What if you’re close to retirement (or retired) and the bulk of your net worth is tied up in the value of your home?

Such a situation is what experts call being “house rich, but cash poor.”

For many seniors, their largest retirement asset is their home. And so, of course, the financial institutions found a way for folks to tap that money. It’s called a reverse mortgage, which allows people who are 62 or older to borrow against their home’s equity.

Unlike a traditional home loan, with a reverse mortgage the borrower doesn’t have to make monthly payments. The lender doesn’t collect until the homeowner moves, sells or dies. When the home is sold, any equity that remains after the loan is paid off is distributed to the person’s estate. If heirs want to keep the home, they have to pay off the mortgage. At least the loan is limited to the market value of the home.

The loan size depends on the borrower’s age, how much equity is in the home and the current interest rate. The loan can be disbursed as a line of credit, a lump-sum payment, fixed monthly payments or a combination of those.

“Reverse mortgage lenders recognize that baby boomers are aging with billions of dollars in equity in their homes,” wrote Joshua Denbeaux, an attorney and contributor to the Hill. “Reverse mortgages may be a tool that is appropriate sometimes, but it should be considered a last resort.”

If you’re thinking about getting a reverse mortgage, consider some recent policy changes that might not make the loan such a good idea.

In a rule change last year, the Department of Housing and Urban Development increased the upfront cost of these federally backed loans. Under the old rule, people paid an initial premium of 0.5 percent of the appraised value of the home. Now it’s a 2 percent upfront premium.

Additionally, the maximum loan amount a homeowner could borrow was reduced. But another charge, an annual mortgage insurance premium, was dropped to 0.5 percent, down from 1.25 percent.

[From AARP read: New Reverse Mortgage Rules Could Mean Less Cash]

The new tax changes might not make reverse mortgages as appealing.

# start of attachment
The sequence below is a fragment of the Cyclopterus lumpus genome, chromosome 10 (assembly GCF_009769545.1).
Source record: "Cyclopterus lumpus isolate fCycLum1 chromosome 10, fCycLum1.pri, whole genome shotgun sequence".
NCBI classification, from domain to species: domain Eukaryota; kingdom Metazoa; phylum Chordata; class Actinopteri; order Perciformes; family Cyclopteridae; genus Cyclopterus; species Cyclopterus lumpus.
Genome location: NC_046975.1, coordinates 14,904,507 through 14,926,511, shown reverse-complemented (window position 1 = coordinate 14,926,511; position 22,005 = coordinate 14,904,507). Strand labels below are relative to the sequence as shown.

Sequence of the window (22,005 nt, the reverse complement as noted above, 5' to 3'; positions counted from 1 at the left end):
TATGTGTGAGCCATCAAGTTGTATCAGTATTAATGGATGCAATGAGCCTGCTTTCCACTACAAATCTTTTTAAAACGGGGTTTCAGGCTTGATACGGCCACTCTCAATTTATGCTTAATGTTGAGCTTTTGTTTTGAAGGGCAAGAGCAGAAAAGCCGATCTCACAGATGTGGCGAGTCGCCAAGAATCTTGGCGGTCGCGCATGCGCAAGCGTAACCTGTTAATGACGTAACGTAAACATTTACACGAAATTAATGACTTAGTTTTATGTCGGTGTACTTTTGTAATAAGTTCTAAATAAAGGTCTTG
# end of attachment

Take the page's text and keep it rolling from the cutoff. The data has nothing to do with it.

[Read more: What the New Tax Law Means for Reverse Mortgage Borrowers]

The reverse mortgage that’s federally backed is a Home Equity Conversion Mortgage. If you’re contemplating getting this type of loan, you’ll have to see a HUD-approved counselor. To find an agency, call (800) 569-4287 or search online by clicking this link.

Take this quiz to test your knowledge of how a reverse mortgage works. Don’t be so desperate for a stream of retirement income that you skip over important details.

I also want you to check this out, from bankrate.com: Should you get a reverse mortgage? The pros and cons

And this: 8 Factors Retirees Should Consider Before Getting a Reverse Mortgage

For a cautionary tale of what could go wrong with a reverse mortgage read: More seniors are taking loans against their homes — and it’s costing them

“Reverse mortgages may be a tool that is appropriate sometimes, but it should be considered a last resort,” Denbeaux says.

Your thoughts
Have you used a reverse mortgage to get by in retirement? If so, how did it work out for you? Send your comments to colorofmoney@washpost.com. Please include your name, city and state. Put “Reverse Mortgage” in the subject line.

Retirement rants and raves
I’m interested in your experiences or concerns about retirement or aging. What do you like about retirement? What came as a surprise?

If you haven’t retired, what concerns you financially? You can rant or rave. This space is yours. It’s a chance for you to express what’s on your mind. Send your comments to colorofmoney@washpost.com. Please include your name, city and state. In the subject line put “Retirement Rants and Raves.”

In the previous retirement newsletter, I asked: Have you retired early? If so, how did you do it? Or on the flip side do such stories make you feel bad about your financial choices? Do the stories seem realistic?

Cynthia Wong of Denver wrote, “I find these stories hugely inspirational as a regular person who bought into the advice to always have a car loan, to borrow money at will to buy a home or pay for an education. I’m 56 now and thanks to people like Dave Ramsey (his 7 Baby Steps program took me out of debt) and Mr. Money Mustache (who taught me to downsize my home, live closer to work; use public transportation or walk to shop and socialize), I am debt-free and on track for a mortgage-free retirement before 62.”

An early retirement is doable. Here’s how.

Steve Kelly of Ellicott City, Md., said, “I didn’t retire very early — 59 years 11 months. I was mainly able to do that because of my old-fashioned Civil Service Retirement System pension. Also, no kids. My wife worked — small pension and Social Security. We mostly saved her salary after taxes. Maxed out IRAs until that was ended for people with retirement systems, Roth when that was eligible. and my [federal] Thrift Savings Plan (TSP), and her 403(b). Invested aggressively in stock no load mutual funds.”

But Kelly says he has some regret. “In retrospect — now that pension is assured — we saved too much and could have splurged more.”

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